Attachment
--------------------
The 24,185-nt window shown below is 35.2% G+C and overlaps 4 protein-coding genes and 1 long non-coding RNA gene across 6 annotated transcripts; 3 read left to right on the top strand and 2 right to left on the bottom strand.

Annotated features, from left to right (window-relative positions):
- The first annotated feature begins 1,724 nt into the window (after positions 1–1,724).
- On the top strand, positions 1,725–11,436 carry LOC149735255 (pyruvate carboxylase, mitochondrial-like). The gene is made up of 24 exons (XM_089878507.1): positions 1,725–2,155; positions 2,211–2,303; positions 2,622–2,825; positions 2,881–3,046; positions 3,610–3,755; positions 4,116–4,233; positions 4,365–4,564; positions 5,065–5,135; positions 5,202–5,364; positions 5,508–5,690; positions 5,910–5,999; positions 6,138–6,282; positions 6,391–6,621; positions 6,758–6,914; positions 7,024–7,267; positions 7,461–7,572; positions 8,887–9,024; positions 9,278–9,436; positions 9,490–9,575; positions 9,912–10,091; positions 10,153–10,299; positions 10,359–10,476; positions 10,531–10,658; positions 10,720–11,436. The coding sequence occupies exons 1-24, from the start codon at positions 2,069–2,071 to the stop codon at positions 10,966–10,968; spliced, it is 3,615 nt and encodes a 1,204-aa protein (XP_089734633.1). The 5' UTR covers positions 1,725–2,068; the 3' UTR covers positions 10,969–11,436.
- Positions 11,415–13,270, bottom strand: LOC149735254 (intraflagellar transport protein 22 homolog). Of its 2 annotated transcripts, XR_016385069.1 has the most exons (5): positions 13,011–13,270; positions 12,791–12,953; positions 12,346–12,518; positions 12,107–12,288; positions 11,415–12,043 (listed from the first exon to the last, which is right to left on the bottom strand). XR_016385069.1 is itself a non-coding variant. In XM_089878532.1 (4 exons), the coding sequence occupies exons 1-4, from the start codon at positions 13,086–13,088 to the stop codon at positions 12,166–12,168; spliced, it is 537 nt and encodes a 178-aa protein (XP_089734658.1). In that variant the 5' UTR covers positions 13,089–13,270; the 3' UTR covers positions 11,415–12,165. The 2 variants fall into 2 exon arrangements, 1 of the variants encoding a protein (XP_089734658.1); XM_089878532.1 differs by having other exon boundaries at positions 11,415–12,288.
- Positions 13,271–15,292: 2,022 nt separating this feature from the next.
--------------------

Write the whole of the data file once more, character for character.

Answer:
The 24,185-nt window shown below is 35.2% G+C and overlaps 4 protein-coding genes and 1 long non-coding RNA gene across 6 annotated transcripts; 3 read left to right on the top strand and 2 right to left on the bottom strand.

Annotated features, from left to right (window-relative positions):
- The first annotated feature begins 1,724 nt into the window (after positions 1–1,724).
- On the top strand, positions 1,725–11,436 carry LOC149735255 (pyruvate carboxylase, mitochondrial-like). The gene is made up of 24 exons (XM_089878507.1): positions 1,725–2,155; positions 2,211–2,303; positions 2,622–2,825; positions 2,881–3,046; positions 3,610–3,755; positions 4,116–4,233; positions 4,365–4,564; positions 5,065–5,135; positions 5,202–5,364; positions 5,508–5,690; positions 5,910–5,999; positions 6,138–6,282; positions 6,391–6,621; positions 6,758–6,914; positions 7,024–7,267; positions 7,461–7,572; positions 8,887–9,024; positions 9,278–9,436; positions 9,490–9,575; positions 9,912–10,091; positions 10,153–10,299; positions 10,359–10,476; positions 10,531–10,658; positions 10,720–11,436. The coding sequence occupies exons 1-24, from the start codon at positions 2,069–2,071 to the stop codon at positions 10,966–10,968; spliced, it is 3,615 nt and encodes a 1,204-aa protein (XP_089734633.1). The 5' UTR covers positions 1,725–2,068; the 3' UTR covers positions 10,969–11,436.
- Positions 11,415–13,270, bottom strand: LOC149735254 (intraflagellar transport protein 22 homolog). Of its 2 annotated transcripts, XR_016385069.1 has the most exons (5): positions 13,011–13,270; positions 12,791–12,953; positions 12,346–12,518; positions 12,107–12,288; positions 11,415–12,043 (listed from the first exon to the last, which is right to left on the bottom strand). XR_016385069.1 is itself a non-coding variant. In XM_089878532.1 (4 exons), the coding sequence occupies exons 1-4, from the start codon at positions 13,086–13,088 to the stop codon at positions 12,166–12,168; spliced, it is 537 nt and encodes a 178-aa protein (XP_089734658.1). In that variant the 5' UTR covers positions 13,089–13,270; the 3' UTR covers positions 11,415–12,165. The 2 variants fall into 2 exon arrangements, 1 of the variants encoding a protein (XP_089734658.1); XM_089878532.1 differs by having other exon boundaries at positions 11,415–12,288.
- Positions 13,271–15,292: 2,022 nt separating this feature from the next.